In February 2010, Krieger's contract with FFC Frankfurt was extended early for an additional year through June 2011, with a player's option year through 2012. Her contract allowed her to compete on the U.S. Women's National Team, and U.S. Women's World Cup team. In March 2011, Krieger announced she would not return to 1. FFC Frankfurt and would return to the United States to concentrate on earning a spot on the U.S. Women's National Team in preparation for the World Cup. She left open the possibility of playing again in Germany after the World Cup and the following year's Olympics.[9] In her final game on March 26, 2011 for FFC Frankfurt against defending champion 1. FFC Turbine Potsdam, Krieger played all ninety minutes as her team won the German Women's cup competition (DFB Pokal).[10]

Krieger spent a few weeks traveling and making appearances following the World Cup. Despite the extensive travel demands required to be part of the U. S. Women's National Team during an Olympic qualifying year, Krieger missed her team and the high quality soccer she enjoyed in Germany. She decided in August 2011 to rejoin FFC Frankfurt, signing a two-year contract.[11] In December 2012, Krieger requested and was granted release from her FFC Frankfurt contract to return to the United States. On January 11, 2013 she joined Washington Spirit in the new National Women's Soccer League (NWSL).

Washington Freedom, 2009[edit]

In September 2008, Krieger was named one of Women's Professional Soccer's initial twenty-one allocated players from the United States Women's National Team, having been assigned to Washington Freedom.[12] However, due to her contract with 1. FFC Frankfurt, she was initially unavailable to join the Freedom. Frankfurt agreed to a transfer in June 2009 following the conclusion of their season, which allowed Krieger to return from injury and regain match fitness. Her first match for Washington Freedom was on June 13, 2009.[13] Initially recovering from a foot injury suffered in Germany, she rounded into shape and played her best in the final games of the season helping to lead the Freedom in securing a playoff position.

Washington Spirit, 2013–present[edit]

In January 2013, Krieger was allocated to the Washington Spirit for the inaugural season of the National Women's Soccer League, along with goalkeeper Ashlyn Harris and midfielder Lori Lindsey via the NWSL Player Allocation.[14] Krieger appeared in 18 games and started 16, tallying 1 goal and playing 1,412 minutes for the Washington Spirit, playing both outside back and in the midfield.[15]

Tyresö FF, 2013[edit]

After signing a short term contract through November 2013,[16] Krieger played her first game for Tyresö FF on August 21, 2013 just days after the end of the NWSL season. She joined U.S. national teammates Christen Press, Ashlyn Harris, Whitney Engen and Meghan Klingenberg on the team. During her seven appearances for the club, the team went undefeated.[17] While some American players delayed their return from Sweden, to try and win the UEFA Women's Champions League, Krieger and Harris returned to the Washington Spirit for the start of the 2014 campaign.[18]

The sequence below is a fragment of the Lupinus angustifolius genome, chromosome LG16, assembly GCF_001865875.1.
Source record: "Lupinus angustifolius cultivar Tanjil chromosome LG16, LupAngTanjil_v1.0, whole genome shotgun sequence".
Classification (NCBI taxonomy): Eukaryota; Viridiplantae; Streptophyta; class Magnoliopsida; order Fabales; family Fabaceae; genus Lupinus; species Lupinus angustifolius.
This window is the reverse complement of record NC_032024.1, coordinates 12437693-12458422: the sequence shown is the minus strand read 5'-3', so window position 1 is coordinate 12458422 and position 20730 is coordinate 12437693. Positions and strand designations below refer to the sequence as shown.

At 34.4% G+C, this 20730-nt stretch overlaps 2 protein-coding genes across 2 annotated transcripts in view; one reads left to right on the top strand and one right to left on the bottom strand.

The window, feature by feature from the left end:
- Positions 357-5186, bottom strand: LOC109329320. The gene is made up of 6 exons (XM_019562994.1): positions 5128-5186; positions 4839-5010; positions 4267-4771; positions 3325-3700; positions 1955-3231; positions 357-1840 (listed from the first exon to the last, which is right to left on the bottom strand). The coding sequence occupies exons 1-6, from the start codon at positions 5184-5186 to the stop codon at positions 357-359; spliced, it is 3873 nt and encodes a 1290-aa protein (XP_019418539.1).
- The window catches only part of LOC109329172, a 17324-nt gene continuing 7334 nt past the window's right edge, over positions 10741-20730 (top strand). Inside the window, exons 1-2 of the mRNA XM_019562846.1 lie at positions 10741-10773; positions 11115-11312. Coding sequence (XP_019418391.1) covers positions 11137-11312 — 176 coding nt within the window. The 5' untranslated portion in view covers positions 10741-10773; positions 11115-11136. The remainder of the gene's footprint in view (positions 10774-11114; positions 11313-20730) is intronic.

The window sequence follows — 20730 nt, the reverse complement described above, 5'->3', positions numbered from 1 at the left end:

United States Women's National Soccer Team[edit]

2011 United States women's national soccer team players, Jillian Loyden, Nicole Barnhart, Lori Lindsey, and Ali Krieger, with United States Secretary of State, Hillary Clinton.

Krieger made her first appearance with the United States women's national soccer team in the Four Nations Cup in China, on 16 January 2008 against Canada.[19] She was named in October 2010 to the 18 player roster of the U. S. Women's National Team to play in the 2010 CONCACAF Women's World Cup Qualifying Tournament in Cancun, Mexico. She started all four matches, helping the U.S. Women's National Team win the Algarve Cup in March 2011.

Krieger scored the fifth and decisive penalty kick after extra time against Brazil in the quarterfinals of the 2011 FIFA Women's World Cup in Germany. The match, played on July 10, 2011, marked the 12 year anniversary of the United States Women's National Soccer Team's championship win against China, also ending in a shootout.[20] She was one of only four players for the United States to start and play all 600 minutes of the tournament. She was named to Fox Soccer's Best 11 as the best right back in the FIFA Women's World Cup.

Krieger during a friendly against Ireland in San Jose

Krieger was named to the roster of the 2012 CONCACAF Olympic Qualifying, but suffered ACL and MCL tears in her right leg in the first match against the Dominican Republic, jeopardizing her participation in the 2012 London Summer Olympics.[21] She returned to Germany and immersed herself in an intensive rehabilitation program. By the middle of May she began rebuilding the strength in her knee and was running, training and kicking a soccer ball. Krieger was available to be selected to the Olympics, however the final team roster was named early prior to her complete recovery.